The Washington Post Sunday
Husband insists that first wife will get his pension
Dear Amy: I am nearing 70 years old.
My friends and family consider me a very smart woman whom they frequently seek out for advice. Now I need some advice.
I married in my teens, was divorced in my 30s and remained single for more than 20 years.
I dedicated those years to my children, and they are fine, family-oriented, responsible adults.
In my late 50s I met a man whose company and conversation I enjoyed. He’s tall, dark, handsome, financially responsible and passionate.
Five years later, in our 60s, we got married. We’ve enjoyed our life together.
Unfortunately, recently I found out that my husband’s first wife is the beneficiary on his pension. He says that because of government intervention in their pension plan, this can’t be changed!
Amy, I am hurt and distraught.
I don’t want to live my golden years worrying that I won’t be able to take care of myself financially if my husband dies first.
He has no life insurance, and he gets my pension if I die first.
What bothers me the most is that he acts like he doesn’t care!
I want to leave him, but I don’t want to make such a big change at this age.
I don’t look at my husband the same way anymore. I can’t think clearly about this. Any suggestions? Upset
Upset: Your husband might have agreed to this beneficiary arrangement as part of his divorce settlement with his former wife. You should confirm whatever legal obligation he has made to her.
Because of your ages, you two should see a lawyer and/or accountant with expertise in estate planning. You should have full knowledge of all of your mutual assets.
I am not a lawyer, but I simply do not believe that your husband cannot change beneficiaries. With my own retirement account and company pension, it is very easy to do. And as your husband’s legal spouse, you might automatically be considered his beneficiary. You need to find out.
Dear Amy: Do dinner hosts have an obligation to warn guests that they are sick and contagious?
My dear, very close friend, “Sandra,” hosts a dozen or so family and friends for Thanksgiving dinner each year.
We have an adult daughter at home who is bedridden with a severe, debilitating chronic illness that makes her very fragile. My husband and I care for her, with help from hired caregivers.
Sandra knows how fragile my daughter’s health is and what lengths I have to go to every day to avoid bringing home germs that could make her gravely ill. Even a cold would probably require her to be hospitalized.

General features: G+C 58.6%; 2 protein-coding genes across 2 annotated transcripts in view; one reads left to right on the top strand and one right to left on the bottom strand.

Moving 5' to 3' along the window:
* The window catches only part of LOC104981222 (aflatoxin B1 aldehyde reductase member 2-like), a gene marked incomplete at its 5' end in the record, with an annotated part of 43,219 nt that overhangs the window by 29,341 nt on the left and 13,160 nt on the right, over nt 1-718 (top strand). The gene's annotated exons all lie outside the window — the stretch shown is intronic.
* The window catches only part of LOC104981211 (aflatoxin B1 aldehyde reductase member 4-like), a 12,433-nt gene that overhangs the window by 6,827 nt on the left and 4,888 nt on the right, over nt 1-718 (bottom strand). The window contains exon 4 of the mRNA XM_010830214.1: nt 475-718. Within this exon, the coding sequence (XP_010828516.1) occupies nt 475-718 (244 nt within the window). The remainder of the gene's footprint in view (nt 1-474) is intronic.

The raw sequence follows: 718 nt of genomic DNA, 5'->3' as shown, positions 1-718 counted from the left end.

This Thanksgiving, when we arrived at Sandra’s house, she greeted us by saying, “Don’t get too close, I have a cold.”
Shortly thereafter, her husband entered and announced how sick he was. Everyone glanced around uncomfortably.
I said, “Wouldn’t you feel more comfortable in bed?” He responded that he didn’t want to miss Thanksgiving dinner.
We stayed about an hour, socializing but trying to avoid contact with the hosts. When I saw the chairs crowded around the dining table, I realized that there was no way to avoid being in close contact with Sandra and her husband.
I knew in my gut that the risk was too high, so I quietly, politely and apologetically told Sandra that we had to leave, and why.
My husband says I should’ve made up a fake excuse, but, upon reflection, I wonder whether Sandra should’ve called me that morning to let me know that she and her husband were contagious, giving us a chance to bow out in advance.
Cold Carrier Cold Carrier: You did the right thing by exiting politely and by telling the truth regarding your reasons. Given the severity of what you are coping with, why should you make up a fake excuse?
Yes, “Sandra” should have called you in advance, giving you the option of making an informed choice about whether to attend. But understand that as the hosts of a large dinner, “Sandra” and her husband were probably distracted that morning and might have simply forgotten the impact of their health on your family.
Dear Amy: I want to weigh in on whether friends and family should disclose knowledge of an affair to the affected spouse.
I went through this. After years of being cheated on, I discovered my husband’s infidelity and we divorced. I felt quite betrayed that others knew and didn’t tell me. Recovered
Recovered: I agree with disclosure, handled gently.
Amy’s column appears seven days a week at washingtonpost.com/advice. Write to email@example.com or Amy Dickinson, P.O. Box 194, Freeville, NY 13068. You can also follow her @askingamy. ©2018 by Amy Dickinson distributed by Tribune Content Agency